This means that CloutFeed follows the exact same security standards as Simply put: If you trust with your seed phrase, then you trust CloutFeed with your seed phrase, as CloutFeed exclusively and directly relies on, and nothing else. Expanding on this, I believe that CloutFeed is actually more secure than in nature, solely due to the fact that the application runs natively on iOS devices. Not only is Apple known for their device security in all aspects; they also provide very strict policies when it comes to applications.

For starters, applications must be reviewed by Apple prior to being on the App Store. This means that Apple must manually confirm that applications are legitimate, and follow their rules. By being on the App Store, Apple is confirming that CloutFeed is legitimate. More importantly, however, is how Apple containerizes cookies within WebView. Each iOS application which uses WebView has its own cookie jar. This jar isn't accessible from any application beside the one which it belongs to (In this case CloutFeed). This means that even if you somehow managed to install malicious software on your iOS device, your seed phrase is inaccessible. Additionally, Apple disallows applications the ability to read cookies which they haven't created. This means the CloutFeed has no access to your authentication cookie, as it's created by the BitClout API response, rather than the application itself.

Finally, iOS devices are in general secure. Whereas when using a browser and have the ability to install malicious extensions and software which has access to files and cookies stored within your browser, iOS devices are secure in nature, and don't have such sorts of vulnerabilities created by user-installed software.

CloutFeed only has two functions which occur without the BitClout API. The team runs a very small REST API using Cloudflare Workers. This API is used for reports and pinned comments. Due to Apple's reporting requirement for social applications, the team was forced to implement the ability to report content and users. When pressed, the report button send a request to the CloudFlare worker API, and stores the Transaction / public key of the post / user who was reported, along with the public key of who reported the content. This API is also used to set a "pinned post". The worker stores the post which is "pinned", and the client displays such post at the top of the global feed. Beyond these two features, 100% of CloutFeed remains within the BitClout API.

The rest of the operations handled by CloutFeed are fairly straightforward. They request the API and use the data which they receive from API responses in the same way that does.

To put it simply, CloutFeed is, only with different visuals and additional built-in features, which all still rely on the same API. They handle all requests very effectively and efficiently–exactly as I'd expect from such a code base. Actions like logging in and out are handled in the exact manner BitClout handles them. Overall, the insides of CloutFeed are extremely well-written and function great. I'm extremely impressed with Al Hatem's work, and was very surprised by the lack of flaws found within the application. For all intents and purposes, CloutFeed's client is secure, functional, clean, and designed for the community's benefit.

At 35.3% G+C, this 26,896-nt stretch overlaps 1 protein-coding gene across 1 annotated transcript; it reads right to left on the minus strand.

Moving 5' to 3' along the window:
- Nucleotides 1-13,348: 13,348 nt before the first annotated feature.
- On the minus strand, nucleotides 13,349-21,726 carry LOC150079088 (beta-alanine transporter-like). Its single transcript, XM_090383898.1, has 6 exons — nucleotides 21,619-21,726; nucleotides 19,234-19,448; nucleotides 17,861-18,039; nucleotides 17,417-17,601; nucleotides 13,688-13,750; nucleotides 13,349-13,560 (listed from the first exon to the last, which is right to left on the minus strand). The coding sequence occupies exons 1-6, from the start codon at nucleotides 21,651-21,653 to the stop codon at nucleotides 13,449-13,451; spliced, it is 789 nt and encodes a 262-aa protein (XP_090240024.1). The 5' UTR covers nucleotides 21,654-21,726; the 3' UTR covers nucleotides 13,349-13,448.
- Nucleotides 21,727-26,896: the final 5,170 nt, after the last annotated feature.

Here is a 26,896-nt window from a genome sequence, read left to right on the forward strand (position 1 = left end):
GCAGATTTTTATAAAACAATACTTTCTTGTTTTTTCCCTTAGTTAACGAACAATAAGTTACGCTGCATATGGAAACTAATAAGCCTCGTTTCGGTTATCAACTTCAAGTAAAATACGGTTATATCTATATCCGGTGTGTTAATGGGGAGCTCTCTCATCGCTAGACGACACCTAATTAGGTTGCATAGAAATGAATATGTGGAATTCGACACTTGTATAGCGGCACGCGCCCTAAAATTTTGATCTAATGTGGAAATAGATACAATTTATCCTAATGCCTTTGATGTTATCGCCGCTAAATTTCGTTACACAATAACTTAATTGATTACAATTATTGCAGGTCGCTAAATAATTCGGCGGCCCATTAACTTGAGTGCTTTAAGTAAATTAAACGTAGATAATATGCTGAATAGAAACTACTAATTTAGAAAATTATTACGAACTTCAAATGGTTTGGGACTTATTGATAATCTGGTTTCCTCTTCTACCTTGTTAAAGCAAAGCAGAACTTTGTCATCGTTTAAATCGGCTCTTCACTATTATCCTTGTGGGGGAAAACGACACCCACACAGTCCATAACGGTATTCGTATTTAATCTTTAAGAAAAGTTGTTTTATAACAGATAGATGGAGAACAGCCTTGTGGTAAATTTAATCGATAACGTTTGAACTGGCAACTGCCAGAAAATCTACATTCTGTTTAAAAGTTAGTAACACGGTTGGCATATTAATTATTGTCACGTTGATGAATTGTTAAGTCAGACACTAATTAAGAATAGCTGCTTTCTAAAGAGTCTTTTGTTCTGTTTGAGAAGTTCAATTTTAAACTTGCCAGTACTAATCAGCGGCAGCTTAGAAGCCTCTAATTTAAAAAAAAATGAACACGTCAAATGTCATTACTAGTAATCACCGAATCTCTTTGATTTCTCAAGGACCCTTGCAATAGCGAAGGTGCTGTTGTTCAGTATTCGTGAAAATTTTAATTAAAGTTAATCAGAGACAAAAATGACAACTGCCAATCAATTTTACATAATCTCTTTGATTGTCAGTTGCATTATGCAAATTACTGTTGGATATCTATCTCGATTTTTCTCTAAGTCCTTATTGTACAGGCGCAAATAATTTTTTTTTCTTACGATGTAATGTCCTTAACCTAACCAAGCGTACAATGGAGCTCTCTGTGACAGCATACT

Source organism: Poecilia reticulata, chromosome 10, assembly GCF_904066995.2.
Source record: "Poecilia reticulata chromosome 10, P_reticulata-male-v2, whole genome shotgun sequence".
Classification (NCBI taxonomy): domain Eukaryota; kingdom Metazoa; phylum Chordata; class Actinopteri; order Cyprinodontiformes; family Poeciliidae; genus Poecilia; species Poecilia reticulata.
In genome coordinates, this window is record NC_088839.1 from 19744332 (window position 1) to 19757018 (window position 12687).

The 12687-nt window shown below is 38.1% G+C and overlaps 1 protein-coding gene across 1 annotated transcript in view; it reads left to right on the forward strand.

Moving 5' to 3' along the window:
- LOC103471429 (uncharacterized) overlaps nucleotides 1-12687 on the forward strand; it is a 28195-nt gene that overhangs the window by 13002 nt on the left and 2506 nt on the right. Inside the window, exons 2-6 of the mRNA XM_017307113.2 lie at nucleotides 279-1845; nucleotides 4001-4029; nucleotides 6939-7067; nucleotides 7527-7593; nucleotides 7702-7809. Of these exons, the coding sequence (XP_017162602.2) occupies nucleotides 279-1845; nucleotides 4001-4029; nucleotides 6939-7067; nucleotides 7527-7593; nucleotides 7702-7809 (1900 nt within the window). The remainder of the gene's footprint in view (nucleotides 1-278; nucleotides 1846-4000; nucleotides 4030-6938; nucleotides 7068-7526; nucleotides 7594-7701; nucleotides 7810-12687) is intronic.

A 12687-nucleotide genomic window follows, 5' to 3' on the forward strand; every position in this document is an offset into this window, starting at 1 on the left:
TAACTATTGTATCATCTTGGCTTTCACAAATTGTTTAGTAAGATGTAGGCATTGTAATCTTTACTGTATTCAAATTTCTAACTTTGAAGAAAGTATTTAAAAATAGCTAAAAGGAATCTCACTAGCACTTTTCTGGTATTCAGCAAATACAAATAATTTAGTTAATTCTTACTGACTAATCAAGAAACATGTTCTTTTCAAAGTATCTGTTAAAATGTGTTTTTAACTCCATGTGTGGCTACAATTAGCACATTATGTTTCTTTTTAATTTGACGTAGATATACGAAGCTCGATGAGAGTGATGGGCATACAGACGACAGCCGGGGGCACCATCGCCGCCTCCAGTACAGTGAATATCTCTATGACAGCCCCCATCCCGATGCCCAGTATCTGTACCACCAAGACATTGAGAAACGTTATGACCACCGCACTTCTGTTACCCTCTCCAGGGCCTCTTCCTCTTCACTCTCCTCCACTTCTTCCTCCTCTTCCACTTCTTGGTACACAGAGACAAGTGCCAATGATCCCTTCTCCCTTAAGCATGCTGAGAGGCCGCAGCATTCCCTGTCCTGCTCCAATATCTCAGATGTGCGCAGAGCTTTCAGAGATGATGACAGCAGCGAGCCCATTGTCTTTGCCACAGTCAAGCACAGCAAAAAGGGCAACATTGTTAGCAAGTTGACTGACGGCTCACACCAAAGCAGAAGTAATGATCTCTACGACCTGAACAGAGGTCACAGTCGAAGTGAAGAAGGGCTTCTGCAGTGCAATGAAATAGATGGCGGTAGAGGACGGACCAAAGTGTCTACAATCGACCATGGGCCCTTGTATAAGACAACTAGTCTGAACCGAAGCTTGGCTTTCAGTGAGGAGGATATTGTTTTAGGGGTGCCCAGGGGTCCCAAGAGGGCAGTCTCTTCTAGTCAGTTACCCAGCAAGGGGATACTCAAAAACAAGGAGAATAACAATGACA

In CloutFeed's Q&A post[4], their direct response to community speculation following their application's announcement, the team spoke about monetization of their application. They stated their intention to not show ads on their client, to not sell user data, and to not use their users as products. Curiosity arose about the intentions of CloutFeed due to this.

I spoke with Al Hatem about this topic, and he was very transparent with his intentions toward monetizing the application. The details from this conversation outline the monetization structure which CloutFeed is looking into, and gives a very good understanding of their intentions regarding making money. In summary: The team wants to monetize, but they want to do it ethically. They don't believe in ad tracking or data selling. Our conversation is as follows:


One thing I did want to speak about
Why are you building CloutFeed?

It's not open source, and you stated that you won't be showing ads, so what's the motivation?

cloutfeed — 04/14/2021

Fair question

I am amazed by the idea of the decentralized social networks, since I myself really hate fb, twitter,.... for stealing our data and commercialize it.
The problem is not only that they commercialize our data, but they are running machine learning algorithm to analyze our behavior. With your technical knowledge you know how powerful is that to control the mindset of a whole new generation.

With CloutFeed I assure that no more such things can happen.
The second part is BitClout is a lot bigger than a social media. I have a lot of ideas that I want to build based on BitClout which can earn me money to finance CloutFeed. It will be mostly commissions for services. The social media part was just the first step to get user adoption.


As I thought okay

So you do have an interest in monetization, just through other methods (Such as additional paid features or something of the sort) than ads

cloutfeed — 04/14/2021


I am still making deep thinking about the ads part. If I want to change that in the future, it will be in a fair way. Since we don't analyze user behavior, we cannot show targeted ads.

That's why I don't like ads. Maybe I will show some promotions on the global feed